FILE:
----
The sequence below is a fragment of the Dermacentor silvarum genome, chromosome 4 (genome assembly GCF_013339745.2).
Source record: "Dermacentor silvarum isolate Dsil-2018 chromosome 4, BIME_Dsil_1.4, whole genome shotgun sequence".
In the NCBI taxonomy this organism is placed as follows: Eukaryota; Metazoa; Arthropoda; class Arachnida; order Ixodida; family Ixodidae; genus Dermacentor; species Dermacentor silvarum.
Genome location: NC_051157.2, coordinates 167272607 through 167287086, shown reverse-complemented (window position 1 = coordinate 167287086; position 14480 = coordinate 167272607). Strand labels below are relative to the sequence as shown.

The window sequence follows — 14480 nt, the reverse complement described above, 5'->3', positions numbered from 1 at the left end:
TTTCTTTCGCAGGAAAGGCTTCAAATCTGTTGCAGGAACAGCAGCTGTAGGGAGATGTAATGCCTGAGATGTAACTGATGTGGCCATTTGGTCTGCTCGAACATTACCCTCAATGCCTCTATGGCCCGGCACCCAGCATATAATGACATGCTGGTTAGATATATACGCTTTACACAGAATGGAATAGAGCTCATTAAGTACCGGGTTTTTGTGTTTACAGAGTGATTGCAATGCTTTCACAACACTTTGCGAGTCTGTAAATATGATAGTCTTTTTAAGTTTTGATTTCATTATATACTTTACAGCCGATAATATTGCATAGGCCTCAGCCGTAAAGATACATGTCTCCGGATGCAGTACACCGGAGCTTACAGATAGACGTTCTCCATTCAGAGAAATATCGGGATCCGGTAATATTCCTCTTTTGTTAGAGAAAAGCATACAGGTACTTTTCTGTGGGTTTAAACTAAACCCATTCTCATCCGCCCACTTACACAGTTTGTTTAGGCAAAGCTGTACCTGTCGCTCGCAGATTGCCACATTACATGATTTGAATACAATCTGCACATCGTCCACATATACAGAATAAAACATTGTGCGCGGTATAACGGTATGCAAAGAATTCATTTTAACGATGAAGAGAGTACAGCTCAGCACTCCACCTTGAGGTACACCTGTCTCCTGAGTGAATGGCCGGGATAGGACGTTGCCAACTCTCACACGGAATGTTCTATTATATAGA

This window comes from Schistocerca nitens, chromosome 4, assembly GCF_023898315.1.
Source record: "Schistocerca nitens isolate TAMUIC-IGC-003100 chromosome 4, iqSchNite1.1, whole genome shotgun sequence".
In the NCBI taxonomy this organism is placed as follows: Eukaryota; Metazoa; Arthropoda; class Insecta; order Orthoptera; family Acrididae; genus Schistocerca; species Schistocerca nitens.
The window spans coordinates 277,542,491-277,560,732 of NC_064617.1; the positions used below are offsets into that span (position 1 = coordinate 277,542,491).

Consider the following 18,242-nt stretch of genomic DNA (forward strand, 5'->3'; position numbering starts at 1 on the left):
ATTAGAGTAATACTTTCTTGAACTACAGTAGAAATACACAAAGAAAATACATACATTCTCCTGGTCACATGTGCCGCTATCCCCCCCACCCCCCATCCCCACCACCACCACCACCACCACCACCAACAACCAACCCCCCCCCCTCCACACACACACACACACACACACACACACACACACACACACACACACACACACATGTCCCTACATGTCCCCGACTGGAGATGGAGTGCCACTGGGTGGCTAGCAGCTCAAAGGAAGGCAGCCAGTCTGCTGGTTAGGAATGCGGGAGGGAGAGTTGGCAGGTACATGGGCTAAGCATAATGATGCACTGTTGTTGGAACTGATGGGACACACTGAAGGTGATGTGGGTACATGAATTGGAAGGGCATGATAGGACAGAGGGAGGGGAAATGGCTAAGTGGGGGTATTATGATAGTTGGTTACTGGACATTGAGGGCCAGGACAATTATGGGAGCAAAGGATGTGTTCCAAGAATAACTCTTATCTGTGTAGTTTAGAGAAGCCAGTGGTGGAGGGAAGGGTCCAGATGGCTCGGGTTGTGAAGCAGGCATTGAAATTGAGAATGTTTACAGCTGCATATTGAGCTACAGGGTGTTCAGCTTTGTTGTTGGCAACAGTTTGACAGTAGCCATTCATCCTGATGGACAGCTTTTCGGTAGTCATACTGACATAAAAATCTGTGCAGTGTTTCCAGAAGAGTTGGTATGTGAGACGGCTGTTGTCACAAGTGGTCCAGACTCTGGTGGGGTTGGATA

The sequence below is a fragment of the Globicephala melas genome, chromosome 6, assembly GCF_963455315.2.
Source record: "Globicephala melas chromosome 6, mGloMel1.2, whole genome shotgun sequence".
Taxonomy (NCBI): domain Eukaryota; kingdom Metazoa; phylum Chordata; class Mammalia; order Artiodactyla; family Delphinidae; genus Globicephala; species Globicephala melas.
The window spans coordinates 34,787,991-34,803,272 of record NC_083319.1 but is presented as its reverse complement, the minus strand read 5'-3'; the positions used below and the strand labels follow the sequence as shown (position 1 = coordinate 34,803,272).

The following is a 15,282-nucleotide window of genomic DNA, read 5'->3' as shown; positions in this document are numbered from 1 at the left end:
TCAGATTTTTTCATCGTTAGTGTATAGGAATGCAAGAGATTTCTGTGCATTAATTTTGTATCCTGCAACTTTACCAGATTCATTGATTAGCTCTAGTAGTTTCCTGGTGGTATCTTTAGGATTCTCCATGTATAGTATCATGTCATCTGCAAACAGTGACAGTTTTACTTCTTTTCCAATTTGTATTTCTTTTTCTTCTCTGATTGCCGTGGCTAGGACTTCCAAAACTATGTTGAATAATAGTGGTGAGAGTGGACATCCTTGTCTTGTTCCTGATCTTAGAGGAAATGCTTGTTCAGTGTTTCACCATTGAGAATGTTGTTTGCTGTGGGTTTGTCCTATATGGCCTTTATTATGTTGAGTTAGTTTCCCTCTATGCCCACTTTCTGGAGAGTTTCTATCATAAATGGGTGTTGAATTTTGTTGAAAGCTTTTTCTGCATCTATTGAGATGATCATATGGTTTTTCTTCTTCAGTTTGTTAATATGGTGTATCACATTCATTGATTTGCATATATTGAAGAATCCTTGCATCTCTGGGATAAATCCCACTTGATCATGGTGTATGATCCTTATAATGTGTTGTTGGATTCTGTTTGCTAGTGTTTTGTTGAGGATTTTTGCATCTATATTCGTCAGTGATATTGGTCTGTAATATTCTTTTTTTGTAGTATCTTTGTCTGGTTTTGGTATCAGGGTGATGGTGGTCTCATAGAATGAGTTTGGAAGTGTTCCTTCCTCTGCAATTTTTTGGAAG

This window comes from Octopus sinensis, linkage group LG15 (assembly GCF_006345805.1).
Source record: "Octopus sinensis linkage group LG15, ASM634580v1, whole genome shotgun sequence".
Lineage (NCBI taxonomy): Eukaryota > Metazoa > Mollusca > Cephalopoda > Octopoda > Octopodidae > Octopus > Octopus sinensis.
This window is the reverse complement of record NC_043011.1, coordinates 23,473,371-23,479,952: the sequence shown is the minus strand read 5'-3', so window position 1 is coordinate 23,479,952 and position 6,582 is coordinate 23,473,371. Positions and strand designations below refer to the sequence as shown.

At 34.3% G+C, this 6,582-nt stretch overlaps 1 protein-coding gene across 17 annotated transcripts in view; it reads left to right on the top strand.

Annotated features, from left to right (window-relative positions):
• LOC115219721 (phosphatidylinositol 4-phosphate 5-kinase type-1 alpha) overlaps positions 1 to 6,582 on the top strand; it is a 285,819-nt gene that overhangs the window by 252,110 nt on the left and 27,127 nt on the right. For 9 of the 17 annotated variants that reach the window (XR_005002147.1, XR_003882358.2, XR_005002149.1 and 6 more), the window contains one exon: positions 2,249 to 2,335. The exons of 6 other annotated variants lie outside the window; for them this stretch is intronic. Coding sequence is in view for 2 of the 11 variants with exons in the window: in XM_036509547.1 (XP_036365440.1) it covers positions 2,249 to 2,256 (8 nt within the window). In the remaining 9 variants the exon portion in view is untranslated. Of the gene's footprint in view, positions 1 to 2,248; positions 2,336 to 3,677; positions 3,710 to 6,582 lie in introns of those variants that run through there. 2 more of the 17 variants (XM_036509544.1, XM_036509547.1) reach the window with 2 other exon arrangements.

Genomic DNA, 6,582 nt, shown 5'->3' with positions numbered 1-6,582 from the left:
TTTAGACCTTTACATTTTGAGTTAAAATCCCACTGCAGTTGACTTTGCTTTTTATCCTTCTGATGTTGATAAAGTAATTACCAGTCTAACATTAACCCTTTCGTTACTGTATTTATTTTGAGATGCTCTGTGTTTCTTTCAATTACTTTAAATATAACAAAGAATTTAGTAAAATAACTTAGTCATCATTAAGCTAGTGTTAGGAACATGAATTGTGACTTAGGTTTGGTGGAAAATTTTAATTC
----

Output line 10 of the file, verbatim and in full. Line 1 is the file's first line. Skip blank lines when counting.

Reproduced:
The window spans coordinates 277,542,491-277,560,732 of NC_064617.1; the positions used below are offsets into that span (position 1 = coordinate 277,542,491).